Why You Should Have Identity Theft Protection Long After the Equifax Breach

Written By Mary Beth Eastman
Last updated June 4, 2019

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October 16, 2017

Simple. Thrifty. Living.

Recently, the national media alerted Americans that a breach at Equifax exposed millions of consumers to the risk of identity theft. As a result, most Americans signed up for the complementary identity theft protection that Equifax offered soon after the breach, while others signed up for similar identity theft protection via their credit card, banks and other venues. Once the anxiety calms down over the Equifax breach, you may decide not to renew your identity theft protection after the free coverage expires, but this is unwise.

Reasons why it is smart to always have identity theft protection include:

This type of service typically covers monitoring and recovery. What this means is that the monitoring service will be tracking your credit reports 24/7 for any changes. Not only will it immediately alert you to a change, it also helps you recover from any fraudulent actions that occur. Even if you are financially savvy, it would be difficult to maintain such a close watch on all your accounts. Knowing that your accounts are under constant surveillance gives you comfort and a feeling of security.

Identity theft protection services monitor places that you may not even consider checking. For instance, programs like these monitor the National Change of Address database. Not only do they alert you to change of address requests in your name, they also alert you to payday loan applications, orders for new cable, wireless, utility or other services. You will also be notified if there are any arrests or court action in your name.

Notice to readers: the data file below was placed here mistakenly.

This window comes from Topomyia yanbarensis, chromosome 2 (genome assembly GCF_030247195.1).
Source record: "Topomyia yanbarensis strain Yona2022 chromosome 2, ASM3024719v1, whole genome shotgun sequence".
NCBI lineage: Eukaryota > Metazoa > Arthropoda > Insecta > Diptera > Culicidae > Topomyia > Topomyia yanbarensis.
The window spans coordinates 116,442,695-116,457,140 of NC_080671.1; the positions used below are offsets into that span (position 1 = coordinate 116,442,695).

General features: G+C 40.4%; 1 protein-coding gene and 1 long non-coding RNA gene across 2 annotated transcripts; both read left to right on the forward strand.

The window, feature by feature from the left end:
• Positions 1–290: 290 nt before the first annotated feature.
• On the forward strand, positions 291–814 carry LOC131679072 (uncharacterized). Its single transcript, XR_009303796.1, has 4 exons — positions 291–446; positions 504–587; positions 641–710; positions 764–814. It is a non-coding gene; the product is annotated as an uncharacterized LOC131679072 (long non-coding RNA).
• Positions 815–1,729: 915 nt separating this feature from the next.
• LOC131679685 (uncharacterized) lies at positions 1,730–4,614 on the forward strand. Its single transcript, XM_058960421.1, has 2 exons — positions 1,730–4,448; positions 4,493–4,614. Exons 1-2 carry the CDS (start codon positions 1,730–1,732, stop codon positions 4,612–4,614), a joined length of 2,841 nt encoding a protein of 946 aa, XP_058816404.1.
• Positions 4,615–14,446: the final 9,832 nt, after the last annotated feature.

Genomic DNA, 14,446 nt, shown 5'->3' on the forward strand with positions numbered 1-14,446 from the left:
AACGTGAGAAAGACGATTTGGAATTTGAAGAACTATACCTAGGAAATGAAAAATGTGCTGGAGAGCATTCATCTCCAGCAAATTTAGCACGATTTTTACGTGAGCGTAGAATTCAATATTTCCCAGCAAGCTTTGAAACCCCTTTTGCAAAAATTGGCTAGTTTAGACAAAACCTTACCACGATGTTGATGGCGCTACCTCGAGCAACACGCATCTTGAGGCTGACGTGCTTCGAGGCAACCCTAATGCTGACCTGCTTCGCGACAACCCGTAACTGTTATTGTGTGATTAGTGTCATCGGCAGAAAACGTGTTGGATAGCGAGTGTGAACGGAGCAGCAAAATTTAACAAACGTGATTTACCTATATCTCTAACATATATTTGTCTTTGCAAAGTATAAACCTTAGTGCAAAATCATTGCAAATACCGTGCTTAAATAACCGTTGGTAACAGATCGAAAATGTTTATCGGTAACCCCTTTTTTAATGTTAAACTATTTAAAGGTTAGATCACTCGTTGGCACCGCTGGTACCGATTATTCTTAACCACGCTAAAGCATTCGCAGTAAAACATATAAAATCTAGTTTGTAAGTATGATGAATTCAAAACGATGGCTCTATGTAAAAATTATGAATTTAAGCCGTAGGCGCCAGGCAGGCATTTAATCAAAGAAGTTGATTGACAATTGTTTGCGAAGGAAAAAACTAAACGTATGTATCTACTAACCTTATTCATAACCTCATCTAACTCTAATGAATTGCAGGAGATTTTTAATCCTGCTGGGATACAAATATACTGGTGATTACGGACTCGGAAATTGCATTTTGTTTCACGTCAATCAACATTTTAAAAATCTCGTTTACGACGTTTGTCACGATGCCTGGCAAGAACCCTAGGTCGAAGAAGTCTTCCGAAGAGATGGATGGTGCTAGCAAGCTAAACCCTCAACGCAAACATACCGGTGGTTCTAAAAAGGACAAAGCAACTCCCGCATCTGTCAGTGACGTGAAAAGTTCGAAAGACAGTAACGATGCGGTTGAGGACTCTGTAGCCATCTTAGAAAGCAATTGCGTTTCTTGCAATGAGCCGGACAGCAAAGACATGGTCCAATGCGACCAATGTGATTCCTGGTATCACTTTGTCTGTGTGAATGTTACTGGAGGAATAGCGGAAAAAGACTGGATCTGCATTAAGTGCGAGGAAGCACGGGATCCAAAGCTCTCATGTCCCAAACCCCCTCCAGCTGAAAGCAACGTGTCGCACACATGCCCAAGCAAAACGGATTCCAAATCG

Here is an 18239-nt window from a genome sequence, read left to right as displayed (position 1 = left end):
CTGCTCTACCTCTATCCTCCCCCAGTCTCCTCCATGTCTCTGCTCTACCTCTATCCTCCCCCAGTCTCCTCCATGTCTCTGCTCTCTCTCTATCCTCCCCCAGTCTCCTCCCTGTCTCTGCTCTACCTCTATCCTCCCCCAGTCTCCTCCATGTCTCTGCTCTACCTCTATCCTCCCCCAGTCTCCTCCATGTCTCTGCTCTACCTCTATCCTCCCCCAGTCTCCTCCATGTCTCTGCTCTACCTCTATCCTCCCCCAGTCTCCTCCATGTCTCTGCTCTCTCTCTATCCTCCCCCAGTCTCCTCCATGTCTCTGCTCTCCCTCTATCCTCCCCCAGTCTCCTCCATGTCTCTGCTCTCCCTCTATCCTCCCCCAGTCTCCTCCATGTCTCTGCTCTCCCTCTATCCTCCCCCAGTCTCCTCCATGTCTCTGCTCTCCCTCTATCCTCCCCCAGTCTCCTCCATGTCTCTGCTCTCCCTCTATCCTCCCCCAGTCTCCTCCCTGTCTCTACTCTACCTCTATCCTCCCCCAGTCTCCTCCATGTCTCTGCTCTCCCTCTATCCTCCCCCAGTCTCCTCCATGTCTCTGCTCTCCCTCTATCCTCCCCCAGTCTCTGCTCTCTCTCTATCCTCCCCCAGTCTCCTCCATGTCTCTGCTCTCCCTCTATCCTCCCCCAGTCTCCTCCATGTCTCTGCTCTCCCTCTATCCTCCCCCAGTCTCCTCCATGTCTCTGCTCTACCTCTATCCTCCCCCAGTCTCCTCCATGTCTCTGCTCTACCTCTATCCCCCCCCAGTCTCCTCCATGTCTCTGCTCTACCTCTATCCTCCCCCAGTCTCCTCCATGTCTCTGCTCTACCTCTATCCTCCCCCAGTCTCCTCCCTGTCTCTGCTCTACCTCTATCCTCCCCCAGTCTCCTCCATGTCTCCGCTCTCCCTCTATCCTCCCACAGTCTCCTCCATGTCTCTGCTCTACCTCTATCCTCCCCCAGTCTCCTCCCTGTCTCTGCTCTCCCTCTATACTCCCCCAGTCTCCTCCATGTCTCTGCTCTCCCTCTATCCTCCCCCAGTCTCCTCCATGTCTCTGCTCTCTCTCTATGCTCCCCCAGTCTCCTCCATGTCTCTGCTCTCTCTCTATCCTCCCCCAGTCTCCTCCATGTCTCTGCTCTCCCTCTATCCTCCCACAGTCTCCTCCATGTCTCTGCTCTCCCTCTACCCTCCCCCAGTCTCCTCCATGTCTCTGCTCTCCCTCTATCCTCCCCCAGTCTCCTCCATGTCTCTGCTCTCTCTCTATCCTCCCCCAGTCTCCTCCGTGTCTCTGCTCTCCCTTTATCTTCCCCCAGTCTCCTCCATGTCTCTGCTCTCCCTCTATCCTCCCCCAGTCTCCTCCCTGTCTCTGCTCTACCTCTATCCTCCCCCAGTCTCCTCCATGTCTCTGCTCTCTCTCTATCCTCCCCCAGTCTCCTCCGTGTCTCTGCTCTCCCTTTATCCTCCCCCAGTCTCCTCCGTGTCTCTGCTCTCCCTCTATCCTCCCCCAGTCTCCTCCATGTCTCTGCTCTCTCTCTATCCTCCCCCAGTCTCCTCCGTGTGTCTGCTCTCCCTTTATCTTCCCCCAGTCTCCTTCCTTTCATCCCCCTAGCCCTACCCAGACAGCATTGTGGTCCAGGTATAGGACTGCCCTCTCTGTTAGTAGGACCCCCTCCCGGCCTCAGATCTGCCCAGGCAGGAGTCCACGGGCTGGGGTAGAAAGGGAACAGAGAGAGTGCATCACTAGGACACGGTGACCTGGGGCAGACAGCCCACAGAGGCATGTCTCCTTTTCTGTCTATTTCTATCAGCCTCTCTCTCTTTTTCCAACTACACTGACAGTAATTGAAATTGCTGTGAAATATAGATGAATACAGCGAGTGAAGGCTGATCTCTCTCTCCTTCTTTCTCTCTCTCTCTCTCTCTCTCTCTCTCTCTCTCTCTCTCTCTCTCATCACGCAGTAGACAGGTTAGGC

The time to repair any fraudulent activity on your credit report is now, not when you apply for a credit card or an emergency loan and discover the negative activity on your credit report. Resolving credit report issues takes time, and when you need credit it is sometimes an emergent matter. You may not have the time to fix the issue.

A lot of damage to your credit report can happen quickly if you aren’t aware someone has stolen some sensitive information, such as your Social Security number, date of birth or other personal identifiable information. For instance, if your Social Security number was stolen without your knowledge in late April, you may not be aware of this fact until you file your tax return the next tax season.

Knowing that you will be alerted if any negative action occurs on your credit report helps give you peace of mind, and ensures that you will be able to obtain the credit you need — when you need it.

About the Author

Mary Beth Eastman

Mary Beth Eastman serves as the content manager for Simple. Thrifty. Living, where she is dedicated to helping readers use money and credit wisely. Mary Beth believes that access to the right financial information paired with a growth mindset are essential tools for getting out of debt and building wealth. Mary Beth has a degree in Journalism from Bowling Green State University and has focused her 20-year journalism career on putting readers front and center, carefully considering their concerns and presenting information that will help them in their everyday lives. She has won numerous statewide journalism awards. Her writing on personal finance as been featured on numerous websites in addition to Simple. Thrifty. Living, including Huffington Post and Lexington Law blog. Mary Beth resides in Pittsburgh, Pa., with her family and two rescue dogs.

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